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6 Questions for Annabelle Huang of Amber Group

Encrypt-then-HMAC with a single key is secure?

The partition oracle attacks exploits the non-committing AEAD schemes. Informally, a committing encryption scheme is one for which it is computationally intractable to find a pair of keys and a ciphertext that decrypts under both keys. AES-GCM and ChaCha20-1305 fail on this so they are non-committing. As a countermeasure to the partition oracles, it is::Listen

The partition oracle attacks exploits the non-committing AEAD schemes.

Informally, a committing encryption scheme is one for which it is computationally intractable to find a pair of keys and a ciphertext that decrypts under both keys. AES-GCM and ChaCha20-1305 fail on this so they are non-committing.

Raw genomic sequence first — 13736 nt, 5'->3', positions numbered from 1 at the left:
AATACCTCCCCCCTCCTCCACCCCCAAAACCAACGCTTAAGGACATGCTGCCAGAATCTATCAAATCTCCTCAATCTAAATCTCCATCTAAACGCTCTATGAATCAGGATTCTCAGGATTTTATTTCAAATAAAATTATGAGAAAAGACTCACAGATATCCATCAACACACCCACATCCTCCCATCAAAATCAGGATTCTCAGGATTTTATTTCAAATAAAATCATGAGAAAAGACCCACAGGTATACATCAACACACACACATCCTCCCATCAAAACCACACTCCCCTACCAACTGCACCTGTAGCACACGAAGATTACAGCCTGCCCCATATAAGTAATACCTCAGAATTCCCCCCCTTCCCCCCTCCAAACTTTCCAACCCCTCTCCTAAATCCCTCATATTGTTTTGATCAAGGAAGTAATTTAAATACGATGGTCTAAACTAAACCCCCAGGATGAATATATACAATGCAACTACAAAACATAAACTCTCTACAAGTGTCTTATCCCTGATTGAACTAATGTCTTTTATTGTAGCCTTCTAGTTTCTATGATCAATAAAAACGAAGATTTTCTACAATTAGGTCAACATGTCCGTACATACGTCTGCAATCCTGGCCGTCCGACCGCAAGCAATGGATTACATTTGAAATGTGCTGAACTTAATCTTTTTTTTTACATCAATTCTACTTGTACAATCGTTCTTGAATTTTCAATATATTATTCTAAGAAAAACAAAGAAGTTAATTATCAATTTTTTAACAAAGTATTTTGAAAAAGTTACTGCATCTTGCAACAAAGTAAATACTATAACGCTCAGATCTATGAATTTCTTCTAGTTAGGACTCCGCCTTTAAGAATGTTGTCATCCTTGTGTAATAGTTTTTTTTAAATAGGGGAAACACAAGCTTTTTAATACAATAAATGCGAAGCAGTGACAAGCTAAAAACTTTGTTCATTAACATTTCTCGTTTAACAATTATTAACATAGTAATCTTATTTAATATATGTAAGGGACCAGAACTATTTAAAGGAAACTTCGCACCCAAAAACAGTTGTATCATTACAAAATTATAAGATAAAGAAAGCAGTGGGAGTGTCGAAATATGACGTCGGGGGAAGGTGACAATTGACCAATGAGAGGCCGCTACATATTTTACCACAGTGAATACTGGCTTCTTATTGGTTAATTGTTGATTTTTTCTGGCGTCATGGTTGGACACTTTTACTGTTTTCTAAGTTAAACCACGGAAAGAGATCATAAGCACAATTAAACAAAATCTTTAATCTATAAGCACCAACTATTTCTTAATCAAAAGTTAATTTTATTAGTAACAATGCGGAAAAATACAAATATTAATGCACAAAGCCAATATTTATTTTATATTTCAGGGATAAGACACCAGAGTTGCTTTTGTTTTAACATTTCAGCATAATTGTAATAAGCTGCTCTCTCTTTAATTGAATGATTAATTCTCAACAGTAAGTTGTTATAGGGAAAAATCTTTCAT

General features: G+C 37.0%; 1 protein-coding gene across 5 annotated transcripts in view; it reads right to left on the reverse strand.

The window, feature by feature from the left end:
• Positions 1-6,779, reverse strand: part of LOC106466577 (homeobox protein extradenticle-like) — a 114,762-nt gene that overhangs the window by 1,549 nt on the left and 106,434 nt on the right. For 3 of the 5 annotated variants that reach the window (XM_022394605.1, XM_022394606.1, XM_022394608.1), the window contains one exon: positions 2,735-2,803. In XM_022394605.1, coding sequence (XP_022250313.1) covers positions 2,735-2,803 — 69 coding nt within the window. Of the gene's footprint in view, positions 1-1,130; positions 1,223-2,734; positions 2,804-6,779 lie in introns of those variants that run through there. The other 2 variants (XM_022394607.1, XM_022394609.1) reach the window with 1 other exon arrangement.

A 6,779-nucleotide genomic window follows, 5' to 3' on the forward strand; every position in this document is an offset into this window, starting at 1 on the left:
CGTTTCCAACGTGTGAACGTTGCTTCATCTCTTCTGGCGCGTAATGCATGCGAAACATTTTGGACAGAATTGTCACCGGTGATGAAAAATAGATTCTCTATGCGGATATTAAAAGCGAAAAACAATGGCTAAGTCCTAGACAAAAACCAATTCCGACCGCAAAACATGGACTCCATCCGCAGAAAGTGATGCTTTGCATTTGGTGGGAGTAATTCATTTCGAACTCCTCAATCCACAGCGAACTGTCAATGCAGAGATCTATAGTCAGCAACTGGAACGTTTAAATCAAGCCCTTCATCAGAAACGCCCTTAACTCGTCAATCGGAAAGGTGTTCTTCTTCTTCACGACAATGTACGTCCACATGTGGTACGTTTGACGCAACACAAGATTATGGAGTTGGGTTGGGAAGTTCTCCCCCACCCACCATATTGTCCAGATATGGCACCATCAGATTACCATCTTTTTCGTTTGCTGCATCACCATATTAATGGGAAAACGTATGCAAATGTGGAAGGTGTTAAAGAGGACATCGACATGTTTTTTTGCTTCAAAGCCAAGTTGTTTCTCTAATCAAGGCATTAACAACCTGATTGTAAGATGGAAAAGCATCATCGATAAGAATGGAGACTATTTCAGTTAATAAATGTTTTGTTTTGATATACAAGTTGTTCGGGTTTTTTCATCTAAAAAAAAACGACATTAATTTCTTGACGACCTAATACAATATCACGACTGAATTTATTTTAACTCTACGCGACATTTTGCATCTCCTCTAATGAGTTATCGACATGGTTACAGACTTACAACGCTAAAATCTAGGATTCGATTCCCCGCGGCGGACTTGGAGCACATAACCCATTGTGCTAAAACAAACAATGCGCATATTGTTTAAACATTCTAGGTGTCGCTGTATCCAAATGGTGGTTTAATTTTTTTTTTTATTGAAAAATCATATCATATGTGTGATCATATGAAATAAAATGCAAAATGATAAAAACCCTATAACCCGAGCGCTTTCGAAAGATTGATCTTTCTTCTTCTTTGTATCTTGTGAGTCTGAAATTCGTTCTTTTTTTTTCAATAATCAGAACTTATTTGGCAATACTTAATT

As a countermeasure to the partition oracles, it is advised to use Encrypt-then-HMAC with one key since HMAC is committing. I.e. the key for encryption and HMAC are the same. Normally, we don’t advise using a key for two different purposes. This, however, advised in the paper.

This question is specific to HMAC. Is there any published attack on a scheme that uses the same key for encryption and HMAC? Or any article that shows its security exists?

6 Questions for Annabelle Huang of Amber Group

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